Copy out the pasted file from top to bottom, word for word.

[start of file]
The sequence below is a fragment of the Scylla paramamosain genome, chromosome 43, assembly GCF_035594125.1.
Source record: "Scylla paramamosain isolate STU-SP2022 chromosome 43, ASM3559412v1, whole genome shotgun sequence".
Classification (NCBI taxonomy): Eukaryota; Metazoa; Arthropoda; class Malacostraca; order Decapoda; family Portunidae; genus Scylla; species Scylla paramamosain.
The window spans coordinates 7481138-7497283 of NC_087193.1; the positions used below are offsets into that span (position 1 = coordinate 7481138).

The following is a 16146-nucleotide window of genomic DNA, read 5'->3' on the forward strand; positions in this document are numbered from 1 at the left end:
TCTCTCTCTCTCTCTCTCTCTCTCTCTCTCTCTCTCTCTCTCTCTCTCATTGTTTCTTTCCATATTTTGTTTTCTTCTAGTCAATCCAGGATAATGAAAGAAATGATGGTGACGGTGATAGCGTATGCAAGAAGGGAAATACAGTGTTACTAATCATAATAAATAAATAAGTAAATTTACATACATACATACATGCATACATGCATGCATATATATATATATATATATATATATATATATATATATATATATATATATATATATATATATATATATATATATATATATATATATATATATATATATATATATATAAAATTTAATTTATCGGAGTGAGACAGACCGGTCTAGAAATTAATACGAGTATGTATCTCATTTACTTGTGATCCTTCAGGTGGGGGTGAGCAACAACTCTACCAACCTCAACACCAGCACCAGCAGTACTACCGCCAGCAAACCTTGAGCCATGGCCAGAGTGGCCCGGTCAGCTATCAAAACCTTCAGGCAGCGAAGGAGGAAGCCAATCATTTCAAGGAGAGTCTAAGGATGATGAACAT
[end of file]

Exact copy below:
The sequence below is a fragment of the Scylla paramamosain genome, chromosome 43, assembly GCF_035594125.1.
Source record: "Scylla paramamosain isolate STU-SP2022 chromosome 43, ASM3559412v1, whole genome shotgun sequence".
Classification (NCBI taxonomy): Eukaryota; Metazoa; Arthropoda; class Malacostraca; order Decapoda; family Portunidae; genus Scylla; species Scylla paramamosain.
The window spans coordinates 7481138-7497283 of NC_087193.1; the positions used below are offsets into that span (position 1 = coordinate 7481138).

The following is a 16146-nucleotide window of genomic DNA, read 5'->3' on the forward strand; positions in this document are numbered from 1 at the left end:
TCTCTCTCTCTCTCTCTCTCTCTCTCTCTCTCTCTCTCTCTCTCTCTCATTGTTTCTTTCCATATTTTGTTTTCTTCTAGTCAATCCAGGATAATGAAAGAAATGATGGTGACGGTGATAGCGTATGCAAGAAGGGAAATACAGTGTTACTAATCATAATAAATAAATAAGTAAATTTACATACATACATACATGCATACATGCATGCATATATATATATATATATATATATATATATATATATATATATATATATATATATATATATATATATATATATATATATATATATATATATATATATATATATATATAAAATTTAATTTATCGGAGTGAGACAGACCGGTCTAGAAATTAATACGAGTATGTATCTCATTTACTTGTGATCCTTCAGGTGGGGGTGAGCAACAACTCTACCAACCTCAACACCAGCACCAGCAGTACTACCGCCAGCAAACCTTGAGCCATGGCCAGAGTGGCCCGGTCAGCTATCAAAACCTTCAGGCAGCGAAGGAGGAAGCCAATCATTTCAAGGAGAGTCTAAGGATGATGAACAT